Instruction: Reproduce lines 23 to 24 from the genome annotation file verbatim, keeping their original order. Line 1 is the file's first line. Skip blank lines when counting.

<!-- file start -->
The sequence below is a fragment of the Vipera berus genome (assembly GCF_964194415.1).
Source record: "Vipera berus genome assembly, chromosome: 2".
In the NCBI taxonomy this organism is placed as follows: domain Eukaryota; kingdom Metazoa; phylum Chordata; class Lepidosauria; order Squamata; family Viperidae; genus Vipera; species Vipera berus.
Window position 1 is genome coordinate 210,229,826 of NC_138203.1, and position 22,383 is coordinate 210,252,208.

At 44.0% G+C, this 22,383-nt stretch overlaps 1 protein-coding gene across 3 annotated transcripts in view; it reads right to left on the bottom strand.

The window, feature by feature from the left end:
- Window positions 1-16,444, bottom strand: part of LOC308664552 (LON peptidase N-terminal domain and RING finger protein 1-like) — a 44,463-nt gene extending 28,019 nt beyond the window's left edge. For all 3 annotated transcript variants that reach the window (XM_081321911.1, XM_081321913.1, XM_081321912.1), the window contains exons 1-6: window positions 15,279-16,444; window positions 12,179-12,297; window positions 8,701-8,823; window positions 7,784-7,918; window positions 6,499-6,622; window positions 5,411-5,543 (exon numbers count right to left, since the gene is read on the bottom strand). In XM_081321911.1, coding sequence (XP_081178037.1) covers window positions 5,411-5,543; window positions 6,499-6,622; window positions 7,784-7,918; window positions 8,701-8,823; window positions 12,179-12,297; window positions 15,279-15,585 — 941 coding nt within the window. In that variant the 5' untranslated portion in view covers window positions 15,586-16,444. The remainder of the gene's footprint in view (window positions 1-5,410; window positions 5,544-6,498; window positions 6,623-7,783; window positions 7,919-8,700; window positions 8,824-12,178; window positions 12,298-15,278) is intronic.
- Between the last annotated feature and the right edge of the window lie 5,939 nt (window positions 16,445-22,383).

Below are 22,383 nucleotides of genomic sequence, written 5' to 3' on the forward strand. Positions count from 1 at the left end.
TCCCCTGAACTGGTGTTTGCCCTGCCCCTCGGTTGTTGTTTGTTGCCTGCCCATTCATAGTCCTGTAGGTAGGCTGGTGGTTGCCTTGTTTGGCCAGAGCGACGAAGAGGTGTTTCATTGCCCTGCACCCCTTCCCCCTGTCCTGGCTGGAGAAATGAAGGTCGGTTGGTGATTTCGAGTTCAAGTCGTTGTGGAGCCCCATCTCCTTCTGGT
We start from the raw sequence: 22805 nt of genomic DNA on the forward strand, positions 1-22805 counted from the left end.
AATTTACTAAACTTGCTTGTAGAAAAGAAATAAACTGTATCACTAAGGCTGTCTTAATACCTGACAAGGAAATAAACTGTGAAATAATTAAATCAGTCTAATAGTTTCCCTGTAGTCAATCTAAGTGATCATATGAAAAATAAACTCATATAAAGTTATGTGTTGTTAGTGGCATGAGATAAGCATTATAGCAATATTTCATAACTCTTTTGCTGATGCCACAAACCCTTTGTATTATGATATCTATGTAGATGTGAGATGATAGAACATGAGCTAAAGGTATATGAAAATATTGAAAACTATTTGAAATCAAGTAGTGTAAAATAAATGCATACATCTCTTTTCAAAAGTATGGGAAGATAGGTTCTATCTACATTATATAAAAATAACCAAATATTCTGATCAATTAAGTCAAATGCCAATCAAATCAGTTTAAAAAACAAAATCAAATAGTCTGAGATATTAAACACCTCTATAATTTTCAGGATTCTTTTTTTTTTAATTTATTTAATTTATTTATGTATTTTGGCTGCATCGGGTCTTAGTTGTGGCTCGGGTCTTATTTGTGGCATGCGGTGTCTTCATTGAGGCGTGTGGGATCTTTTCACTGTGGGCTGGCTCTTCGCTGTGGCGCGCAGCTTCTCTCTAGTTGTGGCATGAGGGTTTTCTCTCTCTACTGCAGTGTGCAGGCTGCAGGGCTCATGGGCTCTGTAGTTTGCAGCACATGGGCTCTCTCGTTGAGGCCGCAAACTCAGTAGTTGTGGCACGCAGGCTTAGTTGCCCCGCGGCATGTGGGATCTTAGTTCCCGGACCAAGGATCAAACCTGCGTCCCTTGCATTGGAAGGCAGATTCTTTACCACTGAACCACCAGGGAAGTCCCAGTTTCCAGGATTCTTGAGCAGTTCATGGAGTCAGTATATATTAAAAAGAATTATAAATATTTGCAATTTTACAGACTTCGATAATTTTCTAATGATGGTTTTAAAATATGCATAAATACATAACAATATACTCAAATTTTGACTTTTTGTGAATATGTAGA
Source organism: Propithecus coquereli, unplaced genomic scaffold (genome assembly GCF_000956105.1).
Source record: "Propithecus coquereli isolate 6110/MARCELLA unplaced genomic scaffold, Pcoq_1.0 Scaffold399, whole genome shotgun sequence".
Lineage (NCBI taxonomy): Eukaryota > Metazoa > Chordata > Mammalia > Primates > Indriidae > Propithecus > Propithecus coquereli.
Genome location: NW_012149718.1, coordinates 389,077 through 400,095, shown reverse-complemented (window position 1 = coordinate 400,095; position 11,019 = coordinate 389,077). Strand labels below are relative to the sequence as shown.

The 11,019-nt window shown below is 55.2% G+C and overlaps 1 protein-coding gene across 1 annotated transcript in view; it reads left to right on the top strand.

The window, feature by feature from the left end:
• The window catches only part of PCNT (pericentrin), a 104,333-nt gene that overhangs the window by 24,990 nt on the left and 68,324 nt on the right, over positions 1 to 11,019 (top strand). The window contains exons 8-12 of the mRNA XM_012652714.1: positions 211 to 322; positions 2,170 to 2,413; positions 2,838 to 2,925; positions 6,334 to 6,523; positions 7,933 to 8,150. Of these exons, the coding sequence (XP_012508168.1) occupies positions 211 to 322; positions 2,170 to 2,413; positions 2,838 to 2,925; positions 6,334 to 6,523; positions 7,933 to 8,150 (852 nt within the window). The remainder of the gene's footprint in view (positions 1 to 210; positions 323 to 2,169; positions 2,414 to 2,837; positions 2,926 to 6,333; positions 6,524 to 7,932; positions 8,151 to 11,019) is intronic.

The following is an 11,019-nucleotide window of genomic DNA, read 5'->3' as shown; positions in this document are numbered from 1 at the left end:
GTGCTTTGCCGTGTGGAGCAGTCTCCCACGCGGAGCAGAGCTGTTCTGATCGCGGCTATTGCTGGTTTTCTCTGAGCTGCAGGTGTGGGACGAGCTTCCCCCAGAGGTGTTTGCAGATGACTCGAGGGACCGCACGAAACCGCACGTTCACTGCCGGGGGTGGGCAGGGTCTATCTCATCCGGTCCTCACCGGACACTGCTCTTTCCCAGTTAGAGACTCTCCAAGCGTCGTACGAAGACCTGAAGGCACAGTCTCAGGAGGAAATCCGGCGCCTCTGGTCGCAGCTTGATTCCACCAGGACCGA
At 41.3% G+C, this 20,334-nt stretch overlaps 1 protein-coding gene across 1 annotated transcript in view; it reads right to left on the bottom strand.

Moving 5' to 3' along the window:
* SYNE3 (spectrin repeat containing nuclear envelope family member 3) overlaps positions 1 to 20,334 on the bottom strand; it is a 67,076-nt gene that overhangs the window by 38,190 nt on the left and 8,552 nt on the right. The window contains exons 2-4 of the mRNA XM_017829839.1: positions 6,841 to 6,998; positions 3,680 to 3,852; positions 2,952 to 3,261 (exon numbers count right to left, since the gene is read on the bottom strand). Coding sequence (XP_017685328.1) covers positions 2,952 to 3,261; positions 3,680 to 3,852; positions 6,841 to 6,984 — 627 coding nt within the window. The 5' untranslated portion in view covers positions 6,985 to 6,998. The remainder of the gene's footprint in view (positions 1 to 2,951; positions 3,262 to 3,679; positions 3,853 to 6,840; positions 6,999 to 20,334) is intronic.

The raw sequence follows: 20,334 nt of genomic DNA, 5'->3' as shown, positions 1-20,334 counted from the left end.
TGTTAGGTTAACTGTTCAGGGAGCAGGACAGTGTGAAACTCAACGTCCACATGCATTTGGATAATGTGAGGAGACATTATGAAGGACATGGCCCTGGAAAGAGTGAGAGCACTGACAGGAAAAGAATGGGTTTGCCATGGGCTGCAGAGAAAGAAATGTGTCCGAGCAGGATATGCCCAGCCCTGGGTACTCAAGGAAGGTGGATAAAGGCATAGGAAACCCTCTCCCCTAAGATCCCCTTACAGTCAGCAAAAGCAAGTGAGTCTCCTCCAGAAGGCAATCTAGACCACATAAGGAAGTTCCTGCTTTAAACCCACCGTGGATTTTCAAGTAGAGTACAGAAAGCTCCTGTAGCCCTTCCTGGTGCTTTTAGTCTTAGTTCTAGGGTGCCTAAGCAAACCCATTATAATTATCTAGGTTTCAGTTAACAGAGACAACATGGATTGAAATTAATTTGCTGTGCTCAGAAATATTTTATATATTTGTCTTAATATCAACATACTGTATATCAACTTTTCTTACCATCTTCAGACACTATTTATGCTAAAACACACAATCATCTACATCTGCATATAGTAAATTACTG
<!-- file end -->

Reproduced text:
Moving 5' to 3' along the window:
* SYNE3 (spectrin repeat containing nuclear envelope family member 3) overlaps positions 1 to 20,334 on the bottom strand; it is a 67,076-nt gene that overhangs the window by 38,190 nt on the left and 8,552 nt on the right. The window contains exons 2-4 of the mRNA XM_017829839.1: positions 6,841 to 6,998; positions 3,680 to 3,852; positions 2,952 to 3,261 (exon numbers count right to left, since the gene is read on the bottom strand). Coding sequence (XP_017685328.1) covers positions 2,952 to 3,261; positions 3,680 to 3,852; positions 6,841 to 6,984 — 627 coding nt within the window. The 5' untranslated portion in view covers positions 6,985 to 6,998. The remainder of the gene's footprint in view (positions 1 to 2,951; positions 3,262 to 3,679; positions 3,853 to 6,840; positions 6,999 to 20,334) is intronic.